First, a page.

But the Beninoise kept at it, producing a breeding stock that could handle long, bumpy rides and chew happily once esconced in their cages. They’ll chew through anything, these grasscutters, because, as grasscutter farmer Atta Yeboah told me, “Every second of every day, a grasscutter’s teeth are growing. They have to grind them down or they’ll die. You have to give them some wood or a broken post. If you don’t do that, they’ll chew their cage.” Then they’ll chew through their feeding dishes. That’s $110 down the drain. So now the farmers toss in oyster shells and bones.

They’ll also toss in guinea grass or elephant grass, the stuff not found on golf courses. And cassava chips, maize, wheat or rice chaff.

I just had to meet a grasscutter in person, so Olivier, the JHR photographer, came out with me to a farm on the outskirts of Accra. Now, don’t go picturing rolling green hills or anything. This was in a residential neighbourhood, down a road that seemed more like a dried up river bed, studded with rocks and ruts.

Mr. Ocansey got into grasscutters about 10 years ago. He used to raise sheep and goats, but he was constantly plagued by theft. Then one morning he woke up and someone had stolen each and every one of his animals and he knew that was the end of his goat and sheep days.

He bought three grasscutters, two females and a male and a year later he had 12 new grasscutters. By the next year he had 20 new grasscutters. Now he keeps 200 grasscutters in a concrete block “barn” no bigger than most people’s kitchens.

It was feeding time when we arrived and, frankly, the grasscutter scurries just like a rat, even if its got more bulk, which freaked me out a bit, but I still managed to give one a small pet on the belly, just to see if Grasscutter Coats would be turning up in Jay-Z videos in the near future. By the time all the stalks of elephant grass had been folded up and placed inside the small cages, I was sneezing and the grasscutters were producing a chorus of “ch-ch-ch-ch-ch-ch” chewing noises.

I asked if Mr. Ocansey does anything special to get his grasscutters to grow. He thought I was joking, so I told him about how some dairy farmers play classical music for their cattle so they’ll produce sweet, more consistent milk. He slapped his knee and laughed, then asked if I brought a CD. I told him I wished I had some Celine Dion. Then we both agreed they might like hip life better and he did his imitation of a grasscutter dancing, top teeth ferreting out over his bottom lip. Hilarity ensued.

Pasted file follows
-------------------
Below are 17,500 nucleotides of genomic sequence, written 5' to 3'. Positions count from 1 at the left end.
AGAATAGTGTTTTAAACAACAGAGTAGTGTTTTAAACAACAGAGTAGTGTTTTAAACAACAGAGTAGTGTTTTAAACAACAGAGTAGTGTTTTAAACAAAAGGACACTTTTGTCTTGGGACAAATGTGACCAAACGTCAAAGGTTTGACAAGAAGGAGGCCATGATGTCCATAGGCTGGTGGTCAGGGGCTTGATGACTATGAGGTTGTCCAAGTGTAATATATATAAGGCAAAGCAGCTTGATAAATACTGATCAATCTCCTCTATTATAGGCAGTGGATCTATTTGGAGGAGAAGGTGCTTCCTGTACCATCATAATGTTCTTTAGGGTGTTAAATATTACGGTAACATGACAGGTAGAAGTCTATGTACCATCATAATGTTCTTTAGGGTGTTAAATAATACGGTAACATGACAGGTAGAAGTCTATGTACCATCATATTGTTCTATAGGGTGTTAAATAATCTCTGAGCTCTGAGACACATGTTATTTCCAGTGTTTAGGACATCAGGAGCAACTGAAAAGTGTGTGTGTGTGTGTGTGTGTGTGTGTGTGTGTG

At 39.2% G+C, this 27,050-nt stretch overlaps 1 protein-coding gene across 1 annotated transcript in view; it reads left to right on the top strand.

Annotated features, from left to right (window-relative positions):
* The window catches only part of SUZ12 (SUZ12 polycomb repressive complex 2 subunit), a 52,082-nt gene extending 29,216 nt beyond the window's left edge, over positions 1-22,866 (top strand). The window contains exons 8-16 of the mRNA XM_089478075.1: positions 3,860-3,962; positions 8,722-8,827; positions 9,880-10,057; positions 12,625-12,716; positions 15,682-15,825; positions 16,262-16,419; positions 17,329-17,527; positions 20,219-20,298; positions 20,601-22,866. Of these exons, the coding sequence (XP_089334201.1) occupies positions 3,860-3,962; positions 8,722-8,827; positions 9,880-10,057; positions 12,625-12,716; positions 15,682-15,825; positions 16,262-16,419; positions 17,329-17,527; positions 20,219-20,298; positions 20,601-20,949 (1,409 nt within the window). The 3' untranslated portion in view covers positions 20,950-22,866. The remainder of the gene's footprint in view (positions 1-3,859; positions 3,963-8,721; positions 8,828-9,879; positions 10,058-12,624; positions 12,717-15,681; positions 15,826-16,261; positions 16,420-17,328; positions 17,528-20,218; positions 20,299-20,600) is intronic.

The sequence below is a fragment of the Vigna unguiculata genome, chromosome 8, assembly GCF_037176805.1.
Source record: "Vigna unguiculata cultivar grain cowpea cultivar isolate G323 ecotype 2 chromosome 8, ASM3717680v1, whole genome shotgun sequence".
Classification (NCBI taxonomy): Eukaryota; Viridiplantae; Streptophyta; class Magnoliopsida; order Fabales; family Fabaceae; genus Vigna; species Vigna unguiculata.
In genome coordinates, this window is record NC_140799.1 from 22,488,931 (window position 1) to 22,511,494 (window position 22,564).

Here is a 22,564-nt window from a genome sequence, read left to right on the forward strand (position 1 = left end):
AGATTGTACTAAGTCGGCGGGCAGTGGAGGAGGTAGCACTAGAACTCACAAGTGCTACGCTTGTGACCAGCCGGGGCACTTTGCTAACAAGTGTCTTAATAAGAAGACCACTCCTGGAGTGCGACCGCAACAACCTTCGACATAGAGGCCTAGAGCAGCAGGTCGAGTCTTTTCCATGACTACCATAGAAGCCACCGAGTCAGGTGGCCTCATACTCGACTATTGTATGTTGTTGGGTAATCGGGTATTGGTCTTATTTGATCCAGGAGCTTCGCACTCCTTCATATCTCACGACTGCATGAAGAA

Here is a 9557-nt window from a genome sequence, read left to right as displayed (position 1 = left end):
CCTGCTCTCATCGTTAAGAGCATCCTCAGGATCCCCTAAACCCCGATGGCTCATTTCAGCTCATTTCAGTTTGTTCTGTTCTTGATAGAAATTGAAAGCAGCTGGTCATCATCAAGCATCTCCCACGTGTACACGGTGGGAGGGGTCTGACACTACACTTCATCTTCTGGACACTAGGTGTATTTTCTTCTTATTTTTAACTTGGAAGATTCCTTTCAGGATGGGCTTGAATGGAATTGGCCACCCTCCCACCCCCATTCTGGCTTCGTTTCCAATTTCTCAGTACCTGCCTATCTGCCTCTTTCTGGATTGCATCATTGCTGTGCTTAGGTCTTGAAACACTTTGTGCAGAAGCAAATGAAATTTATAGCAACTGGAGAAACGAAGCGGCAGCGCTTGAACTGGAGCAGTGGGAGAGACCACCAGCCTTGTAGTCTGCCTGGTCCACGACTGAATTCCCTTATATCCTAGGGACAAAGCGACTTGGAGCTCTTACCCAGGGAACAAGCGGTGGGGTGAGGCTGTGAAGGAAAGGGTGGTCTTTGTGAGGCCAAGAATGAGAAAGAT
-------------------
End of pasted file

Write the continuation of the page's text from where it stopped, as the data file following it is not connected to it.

Mr. Ocansey wants to see grasscutter go big time, as do the good folks behind the Grasscutter Promotion Days. They know there’s a huge market in West Africa and an untapped market in the European cities where a lot of West African live, like London or Paris, where the few grasscutters available are smuggled in. The bushmeat trade is estimated to be worth $50 million US, including more than 30,000 tonnes of grasscutter meat. (The average grasscutter weighs 4 kg.) There’s never enough to go around.

Grasscutter, according to Ruth Yeboah at MOFA, is “a most interesting animal. Almost everything about it is interesting.” When she says “interesting” she means exploitable. The meat can be boiled in soup, roasted, grilled as kebabs, smoked or dried like jerky. The coat could be used, although no one is too sure as what, since it feels closer to porcupine than chinchilla. The skin is being used as flavouring in MSG cubes. Even the intestinal juices, as previously mentioned.

Mr. Ocansey already puts grasscutter meat in pies. Now he wants to see it canned. You know, like tuna or corned beef. When my eyes bug out and I ask, “Do you think people will really buy grasscutter in a can?” the accountant answers: “People aren’t ashamed to buy corned beef in a can, are they? And that’s not even a delicacy.”

All they need is an abattoir and a processing plant.

One farmer told us he was a retired service man who got into grasscutter rearing after seeing a documentary on it on Ghanaian television (you kinda have to see Ghanaian television to believe it). He was the kind of man that makes me really miss my grandfathers. I was holding a mango in my hand during the ride to his house – I found it on the front seat of his car – and when Olivier asked where it had come from, I said “Oh, it’s a grasscutter egg.” The old man just laughed and laughed, like it was a story that would be told for days down at the Ghanaian equivalent of the coffee shop. Then he gave me the mango.